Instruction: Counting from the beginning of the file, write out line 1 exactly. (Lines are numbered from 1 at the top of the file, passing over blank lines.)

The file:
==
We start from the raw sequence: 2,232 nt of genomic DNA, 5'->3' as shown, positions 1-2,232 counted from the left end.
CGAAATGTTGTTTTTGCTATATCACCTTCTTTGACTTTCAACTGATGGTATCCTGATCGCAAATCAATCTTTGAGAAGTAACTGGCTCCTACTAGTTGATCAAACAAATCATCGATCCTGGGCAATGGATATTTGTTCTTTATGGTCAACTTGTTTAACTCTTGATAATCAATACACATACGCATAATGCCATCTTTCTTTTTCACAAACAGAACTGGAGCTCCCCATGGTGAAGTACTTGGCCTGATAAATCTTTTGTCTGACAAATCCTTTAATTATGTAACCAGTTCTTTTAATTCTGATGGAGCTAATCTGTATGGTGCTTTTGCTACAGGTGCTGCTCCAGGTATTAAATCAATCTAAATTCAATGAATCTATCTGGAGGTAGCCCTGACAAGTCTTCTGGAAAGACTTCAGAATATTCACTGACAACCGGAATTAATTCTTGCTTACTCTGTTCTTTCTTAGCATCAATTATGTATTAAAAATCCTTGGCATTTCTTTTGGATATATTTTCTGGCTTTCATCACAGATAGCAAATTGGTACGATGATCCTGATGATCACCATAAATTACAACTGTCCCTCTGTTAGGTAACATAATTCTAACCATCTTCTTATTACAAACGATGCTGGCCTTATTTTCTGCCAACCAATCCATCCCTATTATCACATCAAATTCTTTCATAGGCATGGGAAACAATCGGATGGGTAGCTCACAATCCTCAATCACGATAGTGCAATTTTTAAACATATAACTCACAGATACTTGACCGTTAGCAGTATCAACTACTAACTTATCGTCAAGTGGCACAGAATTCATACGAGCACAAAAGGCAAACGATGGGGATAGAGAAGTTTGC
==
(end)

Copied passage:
We start from the raw sequence: 2,232 nt of genomic DNA, 5'->3' as shown, positions 1-2,232 counted from the left end.